This principle is entirely in accordance with marxism. We should point out that we are not the first to use the idea of the self-exploitation of the workers. This is what Rosa Luxemburg wrote in 1898: “But in capitalist economy exchange dominates production (...) As a result of competition, the complete domination of the process of production by the interests of capital – that is, pitiless exploitation – becomes a condition for the survival of each enterprise. The domination of capital over the process of production expresses itself in the following ways. Labour is intensified. The work day is lengthened or shortened, according to the situation of the market. And, depending on the requirements of the market, labour is either employed or thrown back into the street. In other words, use is made of all methods that enable an enterprise to stand up against its competitors in the market. The workers forming a co-operative in the field of production are thus faced with the contradictory necessity of governing themselves with the utmost absolutism. They are obliged to take to themselves the role of capitalist entrepreneur – a contradiction that accounts for the usual failure of production co-operatives which either become pure capitalist enterprises or, if the workers’ interests continue to predominate, end by dissolving.”
It is because the workers “take to themselves the role of capitalist entrepreneur” that we call it self-exploitation. Your defence of self-management is based on the experience of the workers’ co-operatives in the 19th century and you quote in particular the “Resolution on the work of the co-operatives” adopted at the first congress of the IWA. In fact, on several occasions Marx and Engels encouraged the co-operative movement, essentially the co-operatives of production. This was not so much for their practical results but rather because they confirmed the idea that the workers were perfectly able to do without the capitalists. This is why they were keen to stress their limits and the permanent risk of their coming more or less directly under the control of the bourgeoisie. They were concerned to prevent the co-operatives from diverting the workers from the revolutionary perspective, from the need for them to seize power over the whole of society. This resolution stipulates:
“a) We recognise the co-operative movement as one of the forces for transformation in the present society, which is founded on class antagonisms. Its great merit is that it shows practically that the present system of the subordination of labour to capital, which is despotic and creates pauperisation, can be supplanted by the republican system of association between free and equal producers.
b) But the co-operative system is limited to minute examples coming out of the individual efforts of wage slaves. It is powerless in itself to transform capitalist society. In order to transform social production into a large and harmonious system of co-operative labour, general change is indispensable. Such change will never be obtained without the organised force of society. Therefore, state power must be torn from the hands of the capitalists and landed property owners and wielded by the producers themselves.”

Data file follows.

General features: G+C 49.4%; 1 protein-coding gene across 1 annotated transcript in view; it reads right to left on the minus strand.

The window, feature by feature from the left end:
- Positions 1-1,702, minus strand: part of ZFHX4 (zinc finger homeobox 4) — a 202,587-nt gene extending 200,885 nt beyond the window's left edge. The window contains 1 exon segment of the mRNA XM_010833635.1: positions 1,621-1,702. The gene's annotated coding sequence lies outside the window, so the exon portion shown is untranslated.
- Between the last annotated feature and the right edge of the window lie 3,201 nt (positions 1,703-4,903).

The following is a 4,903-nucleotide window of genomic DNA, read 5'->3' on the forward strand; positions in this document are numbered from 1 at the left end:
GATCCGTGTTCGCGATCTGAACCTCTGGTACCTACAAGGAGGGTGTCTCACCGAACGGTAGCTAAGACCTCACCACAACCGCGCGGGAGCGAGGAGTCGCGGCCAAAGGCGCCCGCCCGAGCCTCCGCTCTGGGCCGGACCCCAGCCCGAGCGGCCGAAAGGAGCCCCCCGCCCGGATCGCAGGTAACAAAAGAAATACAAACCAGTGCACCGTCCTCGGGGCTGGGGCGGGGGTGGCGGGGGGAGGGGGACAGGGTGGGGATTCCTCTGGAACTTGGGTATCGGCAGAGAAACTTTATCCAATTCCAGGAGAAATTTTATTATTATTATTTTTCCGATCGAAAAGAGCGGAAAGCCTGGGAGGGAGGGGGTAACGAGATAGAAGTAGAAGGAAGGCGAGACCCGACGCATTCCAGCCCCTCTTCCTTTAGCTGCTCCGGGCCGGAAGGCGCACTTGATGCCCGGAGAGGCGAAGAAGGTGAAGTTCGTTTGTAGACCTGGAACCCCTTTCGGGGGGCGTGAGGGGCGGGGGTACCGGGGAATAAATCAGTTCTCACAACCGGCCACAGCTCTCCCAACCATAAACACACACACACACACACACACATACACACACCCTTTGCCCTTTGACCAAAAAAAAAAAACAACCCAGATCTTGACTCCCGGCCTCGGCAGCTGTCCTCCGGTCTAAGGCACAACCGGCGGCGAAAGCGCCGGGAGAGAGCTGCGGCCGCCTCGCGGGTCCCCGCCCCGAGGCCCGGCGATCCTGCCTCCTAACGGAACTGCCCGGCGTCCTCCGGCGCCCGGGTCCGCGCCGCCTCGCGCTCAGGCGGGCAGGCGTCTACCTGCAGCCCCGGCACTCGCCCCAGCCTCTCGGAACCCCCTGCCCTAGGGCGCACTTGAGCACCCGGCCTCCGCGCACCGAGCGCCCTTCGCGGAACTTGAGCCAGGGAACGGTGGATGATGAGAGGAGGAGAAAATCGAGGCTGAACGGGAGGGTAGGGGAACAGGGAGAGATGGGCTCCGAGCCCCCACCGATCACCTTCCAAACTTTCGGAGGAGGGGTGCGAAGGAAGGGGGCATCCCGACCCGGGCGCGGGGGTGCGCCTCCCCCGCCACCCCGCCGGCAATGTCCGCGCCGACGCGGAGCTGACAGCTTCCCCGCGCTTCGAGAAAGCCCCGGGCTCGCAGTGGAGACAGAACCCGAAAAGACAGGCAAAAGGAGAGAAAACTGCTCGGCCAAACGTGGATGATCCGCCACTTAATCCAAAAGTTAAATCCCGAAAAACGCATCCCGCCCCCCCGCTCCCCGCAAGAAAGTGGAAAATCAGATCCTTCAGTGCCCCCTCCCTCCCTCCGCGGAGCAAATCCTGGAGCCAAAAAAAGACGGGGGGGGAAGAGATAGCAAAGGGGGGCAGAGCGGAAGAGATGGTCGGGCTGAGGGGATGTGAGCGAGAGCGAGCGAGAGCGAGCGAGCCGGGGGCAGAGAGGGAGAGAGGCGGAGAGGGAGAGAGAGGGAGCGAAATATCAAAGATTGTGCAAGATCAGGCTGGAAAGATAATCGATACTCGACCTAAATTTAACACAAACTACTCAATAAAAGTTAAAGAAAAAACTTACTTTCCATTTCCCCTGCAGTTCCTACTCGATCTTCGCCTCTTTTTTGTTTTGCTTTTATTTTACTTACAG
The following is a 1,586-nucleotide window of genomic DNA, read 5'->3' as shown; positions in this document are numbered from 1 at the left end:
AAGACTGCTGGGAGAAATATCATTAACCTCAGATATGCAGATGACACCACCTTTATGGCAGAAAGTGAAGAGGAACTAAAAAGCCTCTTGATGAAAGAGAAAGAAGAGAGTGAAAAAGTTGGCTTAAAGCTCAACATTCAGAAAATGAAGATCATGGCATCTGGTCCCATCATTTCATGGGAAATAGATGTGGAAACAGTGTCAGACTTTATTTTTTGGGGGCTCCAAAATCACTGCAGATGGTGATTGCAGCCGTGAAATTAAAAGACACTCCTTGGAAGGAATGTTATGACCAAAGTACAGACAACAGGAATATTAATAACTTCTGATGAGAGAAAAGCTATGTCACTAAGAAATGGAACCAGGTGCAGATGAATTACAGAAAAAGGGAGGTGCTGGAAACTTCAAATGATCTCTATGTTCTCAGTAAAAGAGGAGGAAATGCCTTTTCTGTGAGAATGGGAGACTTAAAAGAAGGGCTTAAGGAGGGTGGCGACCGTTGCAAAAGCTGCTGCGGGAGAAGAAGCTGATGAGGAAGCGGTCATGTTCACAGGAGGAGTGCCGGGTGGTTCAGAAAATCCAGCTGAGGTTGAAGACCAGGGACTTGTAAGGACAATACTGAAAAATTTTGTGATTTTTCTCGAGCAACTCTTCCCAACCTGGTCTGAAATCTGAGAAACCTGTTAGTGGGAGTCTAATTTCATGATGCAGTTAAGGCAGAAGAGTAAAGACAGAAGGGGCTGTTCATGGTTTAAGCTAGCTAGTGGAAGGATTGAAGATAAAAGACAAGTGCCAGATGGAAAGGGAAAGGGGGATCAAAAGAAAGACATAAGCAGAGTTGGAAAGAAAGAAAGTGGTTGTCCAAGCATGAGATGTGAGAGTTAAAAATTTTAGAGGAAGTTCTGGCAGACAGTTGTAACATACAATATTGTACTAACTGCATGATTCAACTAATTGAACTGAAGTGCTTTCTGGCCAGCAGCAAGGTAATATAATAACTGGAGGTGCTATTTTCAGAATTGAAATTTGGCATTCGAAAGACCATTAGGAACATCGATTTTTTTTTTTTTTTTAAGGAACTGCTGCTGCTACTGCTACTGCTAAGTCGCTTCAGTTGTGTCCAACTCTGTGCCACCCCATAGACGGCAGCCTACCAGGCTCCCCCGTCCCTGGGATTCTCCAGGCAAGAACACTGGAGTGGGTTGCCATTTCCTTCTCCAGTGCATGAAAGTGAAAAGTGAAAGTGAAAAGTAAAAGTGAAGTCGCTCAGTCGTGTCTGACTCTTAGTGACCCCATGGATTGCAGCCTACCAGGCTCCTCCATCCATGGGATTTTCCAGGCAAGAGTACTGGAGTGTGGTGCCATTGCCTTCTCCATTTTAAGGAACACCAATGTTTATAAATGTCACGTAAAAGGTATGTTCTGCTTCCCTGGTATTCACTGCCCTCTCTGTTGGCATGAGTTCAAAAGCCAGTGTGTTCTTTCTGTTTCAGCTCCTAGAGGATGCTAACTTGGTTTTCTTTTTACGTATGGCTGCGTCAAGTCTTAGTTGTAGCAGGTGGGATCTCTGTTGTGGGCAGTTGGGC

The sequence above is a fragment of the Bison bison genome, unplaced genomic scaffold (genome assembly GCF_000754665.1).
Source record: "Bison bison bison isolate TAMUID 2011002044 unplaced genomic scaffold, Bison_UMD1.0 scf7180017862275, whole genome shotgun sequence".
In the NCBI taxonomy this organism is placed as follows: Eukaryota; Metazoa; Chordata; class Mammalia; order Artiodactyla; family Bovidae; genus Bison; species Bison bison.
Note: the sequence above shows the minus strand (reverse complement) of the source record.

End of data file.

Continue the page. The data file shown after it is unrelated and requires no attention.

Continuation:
You quote the first part of this passage but not the second, which offers an essential clarification and which reflects much more faithfully Marx’s real thinking. We know that Marx had to form the First International from various confused socialist schools, which he hoped to help evolve. Through the development of its consciousness the workers’ movement rid itself of “doctrinaire recipes” and Marx actively contributed to this. The co-operative associations belonged to this type of doctrine and tended to take the place of the class struggle, of workers’ protection, of the union struggle and even of the overthrow of capitalist society. For Marx it was indispensable that the working class rises to the level of a theoretical understanding of what it must do in practice. For this reason the formula, “ a large and harmonious system of co-operative labour” undoubtedly means communist society and not a federation of workers’ co-operatives.
For you the first part of the resolution means that the struggle for reforms is not in contradiction with the overthrow of capitalism, that it is in fact complimentary. But it could be so only in the period in which capitalism was progressive, when the bourgeoisie could still play a revolutionary role in relation to the vestiges of feudalism. This was the period in which the workers could participate in parliamentary and union struggles for the recognition of democratic rights, for the realisation of significant social reforms in order to hasten the maturation of the conditions for the communist revolution. Today on the other hand we are in the midst of the period of capitalist decadence. With the outbreak of the First World War, with the emergence of a new capitalist period, that of imperialism, of decadence, reforms have become impossible. If we fail to take account of this historic evolution in a marxist way, we end up forgetting Lenin’s warning in The Proletarian revolution and the renegade Kautsky: “One of the most pernicious methods of opportunism is to reiterate a position that was valid in the past”.